Pyramid power: Principal cells of the hippocampus unite!

Michael V.L. Bennett, Alberto Pereda

Research output: Contribution to journalReview articlepeer-review

21 Scopus citations


Electrical transmission in the mammalian brain is now well established. A new study by Thomson and colleagues elegantly demonstrates coupling between CA1 hippocampal pyramidal cells, which is far more common than previously supposed. Although the history of coupling is extensive, doubt, predjudice, and technical issues long kept it from wide acceptance. Here "spikelets" or "fast prepotentials" are found when two cells are coupled and in this situation result from electrical transmission of impulses from one coupled cell to the other. Interesting questions remain as to whether connexin or pannexin gap junctions serve as the molecular substrate of transmission, and the role of electrical transmission in hippocampal physiology is uncertain. Increased coupling could well contribute to the known tendency of the hippocampus to exhibit seizure activity.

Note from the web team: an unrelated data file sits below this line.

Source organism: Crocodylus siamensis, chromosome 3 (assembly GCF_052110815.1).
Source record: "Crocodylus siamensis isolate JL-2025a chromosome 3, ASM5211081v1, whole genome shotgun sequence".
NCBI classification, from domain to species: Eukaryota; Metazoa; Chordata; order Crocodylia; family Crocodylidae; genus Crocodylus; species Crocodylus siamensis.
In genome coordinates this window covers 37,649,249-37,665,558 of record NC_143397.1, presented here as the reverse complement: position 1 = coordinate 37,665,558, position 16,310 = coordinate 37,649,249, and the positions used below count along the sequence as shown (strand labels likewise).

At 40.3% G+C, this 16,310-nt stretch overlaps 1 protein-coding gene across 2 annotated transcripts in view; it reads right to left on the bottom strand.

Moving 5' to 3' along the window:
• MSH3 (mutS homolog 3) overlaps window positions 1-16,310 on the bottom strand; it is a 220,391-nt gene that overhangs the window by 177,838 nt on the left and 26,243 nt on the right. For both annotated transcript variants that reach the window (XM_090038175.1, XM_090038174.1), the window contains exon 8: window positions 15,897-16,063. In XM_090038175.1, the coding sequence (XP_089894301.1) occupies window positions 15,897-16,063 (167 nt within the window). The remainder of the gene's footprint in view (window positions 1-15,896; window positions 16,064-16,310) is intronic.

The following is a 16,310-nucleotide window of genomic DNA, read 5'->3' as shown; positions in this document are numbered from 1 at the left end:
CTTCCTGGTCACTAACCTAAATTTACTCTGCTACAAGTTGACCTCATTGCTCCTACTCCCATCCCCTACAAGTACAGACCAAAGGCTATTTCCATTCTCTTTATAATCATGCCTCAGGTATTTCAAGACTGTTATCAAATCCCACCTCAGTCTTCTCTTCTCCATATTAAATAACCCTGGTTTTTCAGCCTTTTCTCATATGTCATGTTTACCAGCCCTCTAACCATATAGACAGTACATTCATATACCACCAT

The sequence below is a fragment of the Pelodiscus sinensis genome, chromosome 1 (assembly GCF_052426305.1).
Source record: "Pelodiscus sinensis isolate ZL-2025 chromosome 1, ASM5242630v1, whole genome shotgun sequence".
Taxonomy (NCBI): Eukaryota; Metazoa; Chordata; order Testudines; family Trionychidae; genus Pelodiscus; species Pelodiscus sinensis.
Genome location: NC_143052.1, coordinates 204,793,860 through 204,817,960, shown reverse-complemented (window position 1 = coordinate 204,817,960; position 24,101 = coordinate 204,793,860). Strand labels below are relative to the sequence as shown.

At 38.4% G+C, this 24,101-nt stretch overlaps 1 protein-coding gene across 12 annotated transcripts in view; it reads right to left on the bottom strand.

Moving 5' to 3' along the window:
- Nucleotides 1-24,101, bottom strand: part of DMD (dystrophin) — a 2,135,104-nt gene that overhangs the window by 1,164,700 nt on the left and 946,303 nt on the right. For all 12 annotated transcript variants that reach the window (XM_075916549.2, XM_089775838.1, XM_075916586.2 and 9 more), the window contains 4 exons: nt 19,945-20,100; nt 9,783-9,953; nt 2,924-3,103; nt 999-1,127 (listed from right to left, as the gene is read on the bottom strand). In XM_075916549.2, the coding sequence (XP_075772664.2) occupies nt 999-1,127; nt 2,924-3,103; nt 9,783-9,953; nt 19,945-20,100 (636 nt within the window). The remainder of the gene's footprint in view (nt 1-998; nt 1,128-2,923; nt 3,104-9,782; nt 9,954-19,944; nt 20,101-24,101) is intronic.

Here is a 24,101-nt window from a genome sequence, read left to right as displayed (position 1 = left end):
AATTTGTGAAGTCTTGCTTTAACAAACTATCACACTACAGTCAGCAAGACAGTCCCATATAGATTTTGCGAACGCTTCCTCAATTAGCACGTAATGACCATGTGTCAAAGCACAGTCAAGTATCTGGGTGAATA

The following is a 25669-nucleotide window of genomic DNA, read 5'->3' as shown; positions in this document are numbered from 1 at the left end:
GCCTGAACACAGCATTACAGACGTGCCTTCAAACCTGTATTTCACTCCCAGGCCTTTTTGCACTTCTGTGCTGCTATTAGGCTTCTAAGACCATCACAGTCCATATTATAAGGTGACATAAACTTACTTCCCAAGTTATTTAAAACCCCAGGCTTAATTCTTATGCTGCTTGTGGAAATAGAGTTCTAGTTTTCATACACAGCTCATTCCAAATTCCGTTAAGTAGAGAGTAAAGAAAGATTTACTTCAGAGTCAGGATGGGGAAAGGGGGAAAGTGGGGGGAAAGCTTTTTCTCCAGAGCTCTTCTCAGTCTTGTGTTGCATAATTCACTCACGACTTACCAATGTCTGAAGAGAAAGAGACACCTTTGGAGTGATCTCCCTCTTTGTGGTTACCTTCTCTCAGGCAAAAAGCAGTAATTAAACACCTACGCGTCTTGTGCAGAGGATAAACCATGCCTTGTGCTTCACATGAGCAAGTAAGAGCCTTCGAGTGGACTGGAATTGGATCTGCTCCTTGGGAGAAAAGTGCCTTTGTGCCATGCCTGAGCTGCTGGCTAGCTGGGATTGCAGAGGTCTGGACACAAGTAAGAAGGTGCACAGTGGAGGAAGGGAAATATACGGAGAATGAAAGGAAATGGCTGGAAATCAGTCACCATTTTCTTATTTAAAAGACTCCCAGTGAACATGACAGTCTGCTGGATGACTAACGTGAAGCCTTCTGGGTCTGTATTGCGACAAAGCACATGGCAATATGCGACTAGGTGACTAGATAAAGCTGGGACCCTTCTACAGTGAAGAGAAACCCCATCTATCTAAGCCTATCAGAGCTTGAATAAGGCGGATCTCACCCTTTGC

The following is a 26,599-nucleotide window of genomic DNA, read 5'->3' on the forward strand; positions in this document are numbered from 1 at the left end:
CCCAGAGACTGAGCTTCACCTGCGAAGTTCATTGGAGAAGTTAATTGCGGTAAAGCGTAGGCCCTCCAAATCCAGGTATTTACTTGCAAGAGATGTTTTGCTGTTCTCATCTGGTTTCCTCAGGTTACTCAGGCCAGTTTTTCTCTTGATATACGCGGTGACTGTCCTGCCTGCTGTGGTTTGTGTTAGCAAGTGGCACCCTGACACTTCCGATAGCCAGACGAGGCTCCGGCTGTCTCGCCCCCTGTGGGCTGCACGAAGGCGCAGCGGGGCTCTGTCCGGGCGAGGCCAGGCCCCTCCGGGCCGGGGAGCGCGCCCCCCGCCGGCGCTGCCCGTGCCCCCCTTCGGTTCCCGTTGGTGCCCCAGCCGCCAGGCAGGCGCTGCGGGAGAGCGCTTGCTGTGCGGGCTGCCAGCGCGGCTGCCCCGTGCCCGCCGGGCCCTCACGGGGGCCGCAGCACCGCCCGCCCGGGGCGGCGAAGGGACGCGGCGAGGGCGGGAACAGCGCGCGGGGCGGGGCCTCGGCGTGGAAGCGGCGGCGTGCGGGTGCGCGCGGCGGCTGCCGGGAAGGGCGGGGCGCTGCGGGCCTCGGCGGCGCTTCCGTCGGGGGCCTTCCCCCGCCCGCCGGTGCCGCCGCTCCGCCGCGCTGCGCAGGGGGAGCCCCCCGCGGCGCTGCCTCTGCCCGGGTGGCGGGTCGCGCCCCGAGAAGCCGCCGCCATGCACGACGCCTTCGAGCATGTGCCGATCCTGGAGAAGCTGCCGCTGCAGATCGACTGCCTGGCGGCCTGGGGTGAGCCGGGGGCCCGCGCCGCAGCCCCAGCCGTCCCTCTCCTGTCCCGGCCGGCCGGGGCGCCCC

Original languageEnglish (US)
Pages (from-to)5-11
Number of pages7
JournalBrain Cell Biology
Issue number1
StatePublished - Feb 2006

ASJC Scopus subject areas

  • Cellular and Molecular Neuroscience
  • Cell Biology


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